‘Let’s Not Be America in Name Only’: Beck Rallies Tens of Thousands to ‘Make America Better’ by Restoring Love

Posted on July 29, 2012

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Excerpted from THE BLAZE: Glenn Beck packed Dallas Cowboys stadium to the brim on Saturday, July 28, for his highly anticipated Restoring Love rally, where he called for a return to a culture of service to “make America better.”

Restoring Love, for Beck, is much more than a series of events, but rather the beginning of a movement dedicated to reclaiming the values that have slowly been slipping away from society.

The evening’s festivities kicked off with one of the most powerful renditions of the Star Spangled Banner most have ever heard, performed by newly naturalized American citizen Alex Boye. He was accompanied by a choir and the moment brought Beck to tears.

The atmosphere was electric and the energy palpable as the audience then welcomed the man behind Restoring Love onto the stage with a rousing standing ovation.

He explained that Restoring Love is the conclusion of a trilogy that included Restoring Honor, which was held in Washington, D.C. in 2010 and Restoring Courage, held in Israel in 2011.

“To have honor, you must be true to God,” he said. “To have honor, you must have faith.”

Beck said that “courage” is critical if a person seeks the truth and that love is not just about “hugs and kisses,” but about service and charity.

America is great because “Americans are good.”

Beck then introduced a special segment dedicated to prayer and people’s individual faith in God. Originally, it was intended that the Reverend Billy Graham would deliver the evening’s prayer, but since he could not be in attendance, Beck said the only other option is that the prayer “comes from you.”

The moving video below chronicles faith-keepers from all different walks of life, sharing why they pray and what they pray for, from guidance for our elected leaders to the healing of a loved one. What do you prayer for?

Because music is such a transformative force in our culture, the night was filled with performances by recording artists who each had a positive message of charity and love to share. The first musical interlude of the evening was delivered by Alaska-raised recording artist, Kalai, who performed hi original song, “All Rise – Pray.” The lyrics spoke about praying for peace and rising again in the face of adversity.

Beck took to the stage after Kalai concluded to showcase the other important part of the evening — a review of our nation’s priceless artifacts – some of which came directly from our Founding Fathers. America’s “inheritance” included a Liberty Bell, a cannonball from Gettysburg, and a rare bible (there are only eight in existence) that was actually printed by Congress and given to men serving in the nation’s armed forces. Clearly this was done during a time when the nation still embarked its Judeo-Christian heritage. Also unveiled was an extraordinary painting of George Washington kneeling in prayer in the snow.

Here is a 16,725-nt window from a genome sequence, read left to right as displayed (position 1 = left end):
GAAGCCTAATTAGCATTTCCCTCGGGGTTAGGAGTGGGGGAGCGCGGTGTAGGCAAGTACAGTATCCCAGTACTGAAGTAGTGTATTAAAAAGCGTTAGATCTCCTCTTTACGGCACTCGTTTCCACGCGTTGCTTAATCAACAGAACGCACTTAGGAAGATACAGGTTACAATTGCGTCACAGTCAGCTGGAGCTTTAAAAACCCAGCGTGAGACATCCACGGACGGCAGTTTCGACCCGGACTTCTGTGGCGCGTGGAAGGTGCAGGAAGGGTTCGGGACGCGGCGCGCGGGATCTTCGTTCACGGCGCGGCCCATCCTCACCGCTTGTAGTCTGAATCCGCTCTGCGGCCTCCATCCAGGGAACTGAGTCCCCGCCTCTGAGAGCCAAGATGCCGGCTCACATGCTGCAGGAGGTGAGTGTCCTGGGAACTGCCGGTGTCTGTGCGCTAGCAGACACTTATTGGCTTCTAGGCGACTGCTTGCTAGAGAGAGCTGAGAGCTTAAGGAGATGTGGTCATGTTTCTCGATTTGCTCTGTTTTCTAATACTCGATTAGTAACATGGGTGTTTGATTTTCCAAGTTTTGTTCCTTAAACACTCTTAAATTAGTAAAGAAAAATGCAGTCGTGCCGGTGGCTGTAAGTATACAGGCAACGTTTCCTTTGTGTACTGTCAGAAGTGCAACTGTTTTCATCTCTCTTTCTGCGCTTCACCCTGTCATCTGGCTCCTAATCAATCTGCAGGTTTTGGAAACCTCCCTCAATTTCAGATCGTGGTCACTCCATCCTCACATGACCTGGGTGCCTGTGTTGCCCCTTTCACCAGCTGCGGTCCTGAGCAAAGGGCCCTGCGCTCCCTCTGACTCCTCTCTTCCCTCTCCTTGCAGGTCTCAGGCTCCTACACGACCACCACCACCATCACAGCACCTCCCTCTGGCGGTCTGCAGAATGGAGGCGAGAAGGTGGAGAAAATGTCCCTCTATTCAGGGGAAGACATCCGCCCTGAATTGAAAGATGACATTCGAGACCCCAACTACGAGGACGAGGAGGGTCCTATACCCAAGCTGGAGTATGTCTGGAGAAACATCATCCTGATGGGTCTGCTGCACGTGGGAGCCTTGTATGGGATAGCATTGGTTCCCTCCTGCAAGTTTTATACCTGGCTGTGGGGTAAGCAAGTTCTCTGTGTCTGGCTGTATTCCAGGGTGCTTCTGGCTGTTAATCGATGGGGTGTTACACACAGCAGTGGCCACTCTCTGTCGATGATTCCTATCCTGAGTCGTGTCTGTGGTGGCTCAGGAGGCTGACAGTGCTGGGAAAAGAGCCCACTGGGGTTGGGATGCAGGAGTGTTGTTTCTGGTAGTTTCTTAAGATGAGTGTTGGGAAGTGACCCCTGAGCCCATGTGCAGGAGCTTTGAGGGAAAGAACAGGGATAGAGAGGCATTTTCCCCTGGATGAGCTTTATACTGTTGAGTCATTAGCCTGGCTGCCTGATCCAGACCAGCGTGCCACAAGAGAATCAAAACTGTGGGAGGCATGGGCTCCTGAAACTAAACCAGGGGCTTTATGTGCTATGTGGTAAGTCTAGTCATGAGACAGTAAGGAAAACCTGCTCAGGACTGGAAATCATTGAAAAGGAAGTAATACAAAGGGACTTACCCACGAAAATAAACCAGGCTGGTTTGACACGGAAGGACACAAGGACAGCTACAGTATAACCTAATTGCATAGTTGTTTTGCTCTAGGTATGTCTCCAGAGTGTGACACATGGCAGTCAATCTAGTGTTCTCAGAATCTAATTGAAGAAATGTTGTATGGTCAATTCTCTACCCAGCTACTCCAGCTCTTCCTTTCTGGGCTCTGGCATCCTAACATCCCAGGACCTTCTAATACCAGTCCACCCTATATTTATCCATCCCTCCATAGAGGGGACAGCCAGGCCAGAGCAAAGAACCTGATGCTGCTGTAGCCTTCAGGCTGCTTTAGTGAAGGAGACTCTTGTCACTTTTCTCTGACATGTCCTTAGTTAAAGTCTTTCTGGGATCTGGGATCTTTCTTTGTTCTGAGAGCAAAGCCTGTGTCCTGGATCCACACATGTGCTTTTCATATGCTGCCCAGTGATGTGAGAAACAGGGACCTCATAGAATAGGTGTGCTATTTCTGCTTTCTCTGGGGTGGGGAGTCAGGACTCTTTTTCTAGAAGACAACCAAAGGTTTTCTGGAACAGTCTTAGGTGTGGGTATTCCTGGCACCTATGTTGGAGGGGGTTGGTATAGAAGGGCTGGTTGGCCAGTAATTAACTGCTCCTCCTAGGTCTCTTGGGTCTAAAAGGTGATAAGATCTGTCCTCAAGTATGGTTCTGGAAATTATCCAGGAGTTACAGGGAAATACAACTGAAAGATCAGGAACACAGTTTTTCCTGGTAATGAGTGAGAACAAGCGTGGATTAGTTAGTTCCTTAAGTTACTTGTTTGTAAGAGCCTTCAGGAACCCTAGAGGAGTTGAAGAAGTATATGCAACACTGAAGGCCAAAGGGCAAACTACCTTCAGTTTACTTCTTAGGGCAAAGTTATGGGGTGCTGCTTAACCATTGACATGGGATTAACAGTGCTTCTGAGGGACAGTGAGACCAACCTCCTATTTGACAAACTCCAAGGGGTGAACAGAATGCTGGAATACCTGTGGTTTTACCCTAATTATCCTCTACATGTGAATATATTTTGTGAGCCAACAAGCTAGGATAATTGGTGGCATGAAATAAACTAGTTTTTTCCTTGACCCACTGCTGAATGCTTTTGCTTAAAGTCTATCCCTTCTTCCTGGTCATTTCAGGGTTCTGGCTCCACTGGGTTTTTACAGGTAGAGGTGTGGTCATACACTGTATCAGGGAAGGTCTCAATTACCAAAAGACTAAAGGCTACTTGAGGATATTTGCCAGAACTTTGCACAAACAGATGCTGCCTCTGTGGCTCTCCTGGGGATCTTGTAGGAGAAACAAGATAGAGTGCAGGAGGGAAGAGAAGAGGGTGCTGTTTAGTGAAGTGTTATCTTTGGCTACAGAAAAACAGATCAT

“George Washington was no ordinary man,” Beck noted before Kevin Kern performed his song, “America’s Song,” dedicated to the nation’s first president. The lyrics spoke of Washington leading the charge at Valley Forge, his faith in God, and his journey from the plow to the highest office in the land.

“We’re still looking for another one [Washington],” the lyrics rang.

“So often America is in need of somebody — a leader — as great as George Washington,” Beck said in response as he came back on stage and spoke about our nation’s triumphs and tribulations – from the end of slavery to the rise of Jim Crowe. He ceded that we’ve never been a perfect nation but that we must study our failures to become better than we were before.

The hymn “Amazing Grace” echoed softly in the background as Beck then sat at Abraham Lincoln’s desk — yes, Honest Abe’s desk — and read an actual letter from our 16th president. Below is that chilling letter:

If A. can prove, however conclusively, that he may, of right, enslave B. — why may not B. snatch the same argument, and prove equally, that he may enslave A?–

You say A. is white, and B. is black. It is color, then; the lighter, having the right to enslave the darker? Take care. By this rule, you are to be slave to the first man you meet, with a fairer skin than your own.

You do not mean color exactly?–You mean the whites are intellectually the superiors of the blacks, and, therefore have the right to enslave them? Take care again. By this rule, you are to be slave to the first man you meet, with an intellect superior to your own.

“This is kind of thinking set Lincoln apart,” Beck observed.

“In his day, it was revolutionary. Lincoln ‘sounded forth the trumpet that shall never call retreat’… And freedom did come, ‘like the glory of the morning on the wave.’”

In the spirit of Lincoln, Kalai then performed “Battle Hymn.” The lyrics “glory, glory hallelujah” seemed fitting given the sentiment.

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